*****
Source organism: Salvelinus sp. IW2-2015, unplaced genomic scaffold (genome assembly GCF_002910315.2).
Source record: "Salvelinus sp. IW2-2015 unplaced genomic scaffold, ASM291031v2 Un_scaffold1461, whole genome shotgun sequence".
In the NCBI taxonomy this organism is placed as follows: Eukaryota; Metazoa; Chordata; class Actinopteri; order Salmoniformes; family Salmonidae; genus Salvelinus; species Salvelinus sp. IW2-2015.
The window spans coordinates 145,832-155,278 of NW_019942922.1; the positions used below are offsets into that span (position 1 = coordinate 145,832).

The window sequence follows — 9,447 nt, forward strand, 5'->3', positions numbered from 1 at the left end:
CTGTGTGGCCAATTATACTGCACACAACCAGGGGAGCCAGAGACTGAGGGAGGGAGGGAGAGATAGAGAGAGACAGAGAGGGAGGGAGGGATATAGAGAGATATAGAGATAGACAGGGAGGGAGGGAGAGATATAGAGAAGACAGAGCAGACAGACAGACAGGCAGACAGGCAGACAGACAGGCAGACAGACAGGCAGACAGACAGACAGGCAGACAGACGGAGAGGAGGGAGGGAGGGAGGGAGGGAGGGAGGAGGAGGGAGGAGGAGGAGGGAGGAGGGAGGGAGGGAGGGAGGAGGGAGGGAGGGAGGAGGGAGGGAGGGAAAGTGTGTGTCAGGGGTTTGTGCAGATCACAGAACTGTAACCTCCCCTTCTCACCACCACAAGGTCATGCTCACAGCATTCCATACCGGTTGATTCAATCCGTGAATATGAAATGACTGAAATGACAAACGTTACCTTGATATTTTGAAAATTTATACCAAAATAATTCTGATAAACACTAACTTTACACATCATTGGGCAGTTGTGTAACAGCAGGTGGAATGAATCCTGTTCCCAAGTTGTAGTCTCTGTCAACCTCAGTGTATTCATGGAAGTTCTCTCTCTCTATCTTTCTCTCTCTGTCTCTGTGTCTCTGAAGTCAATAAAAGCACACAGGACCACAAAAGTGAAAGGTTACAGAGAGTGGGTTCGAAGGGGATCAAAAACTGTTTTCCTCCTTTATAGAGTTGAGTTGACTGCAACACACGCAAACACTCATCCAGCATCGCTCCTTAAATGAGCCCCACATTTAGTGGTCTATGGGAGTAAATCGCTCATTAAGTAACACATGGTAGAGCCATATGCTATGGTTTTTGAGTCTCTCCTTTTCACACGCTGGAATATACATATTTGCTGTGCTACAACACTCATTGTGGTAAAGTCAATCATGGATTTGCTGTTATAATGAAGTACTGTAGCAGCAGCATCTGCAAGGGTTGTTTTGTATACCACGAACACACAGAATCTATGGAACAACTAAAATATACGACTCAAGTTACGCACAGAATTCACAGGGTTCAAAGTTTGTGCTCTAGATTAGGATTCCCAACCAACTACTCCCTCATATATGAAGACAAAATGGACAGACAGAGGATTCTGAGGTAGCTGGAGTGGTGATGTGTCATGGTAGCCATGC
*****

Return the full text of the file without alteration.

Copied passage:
Source organism: Salvelinus sp. IW2-2015, unplaced genomic scaffold (genome assembly GCF_002910315.2).
Source record: "Salvelinus sp. IW2-2015 unplaced genomic scaffold, ASM291031v2 Un_scaffold1461, whole genome shotgun sequence".
In the NCBI taxonomy this organism is placed as follows: Eukaryota; Metazoa; Chordata; class Actinopteri; order Salmoniformes; family Salmonidae; genus Salvelinus; species Salvelinus sp. IW2-2015.
The window spans coordinates 145,832-155,278 of NW_019942922.1; the positions used below are offsets into that span (position 1 = coordinate 145,832).

The window sequence follows — 9,447 nt, forward strand, 5'->3', positions numbered from 1 at the left end:
CTGTGTGGCCAATTATACTGCACACAACCAGGGGAGCCAGAGACTGAGGGAGGGAGGGAGAGATAGAGAGAGACAGAGAGGGAGGGAGGGATATAGAGAGATATAGAGATAGACAGGGAGGGAGGGAGAGATATAGAGAAGACAGAGCAGACAGACAGACAGGCAGACAGGCAGACAGACAGGCAGACAGACAGGCAGACAGACAGACAGGCAGACAGACGGAGAGGAGGGAGGGAGGGAGGGAGGGAGGGAGGAGGAGGGAGGAGGAGGAGGGAGGAGGGAGGGAGGGAGGGAGGAGGGAGGGAGGGAGGAGGGAGGGAGGGAAAGTGTGTGTCAGGGGTTTGTGCAGATCACAGAACTGTAACCTCCCCTTCTCACCACCACAAGGTCATGCTCACAGCATTCCATACCGGTTGATTCAATCCGTGAATATGAAATGACTGAAATGACAAACGTTACCTTGATATTTTGAAAATTTATACCAAAATAATTCTGATAAACACTAACTTTACACATCATTGGGCAGTTGTGTAACAGCAGGTGGAATGAATCCTGTTCCCAAGTTGTAGTCTCTGTCAACCTCAGTGTATTCATGGAAGTTCTCTCTCTCTATCTTTCTCTCTCTGTCTCTGTGTCTCTGAAGTCAATAAAAGCACACAGGACCACAAAAGTGAAAGGTTACAGAGAGTGGGTTCGAAGGGGATCAAAAACTGTTTTCCTCCTTTATAGAGTTGAGTTGACTGCAACACACGCAAACACTCATCCAGCATCGCTCCTTAAATGAGCCCCACATTTAGTGGTCTATGGGAGTAAATCGCTCATTAAGTAACACATGGTAGAGCCATATGCTATGGTTTTTGAGTCTCTCCTTTTCACACGCTGGAATATACATATTTGCTGTGCTACAACACTCATTGTGGTAAAGTCAATCATGGATTTGCTGTTATAATGAAGTACTGTAGCAGCAGCATCTGCAAGGGTTGTTTTGTATACCACGAACACACAGAATCTATGGAACAACTAAAATATACGACTCAAGTTACGCACAGAATTCACAGGGTTCAAAGTTTGTGCTCTAGATTAGGATTCCCAACCAACTACTCCCTCATATATGAAGACAAAATGGACAGACAGAGGATTCTGAGGTAGCTGGAGTGGTGATGTGTCATGGTAGCCATGC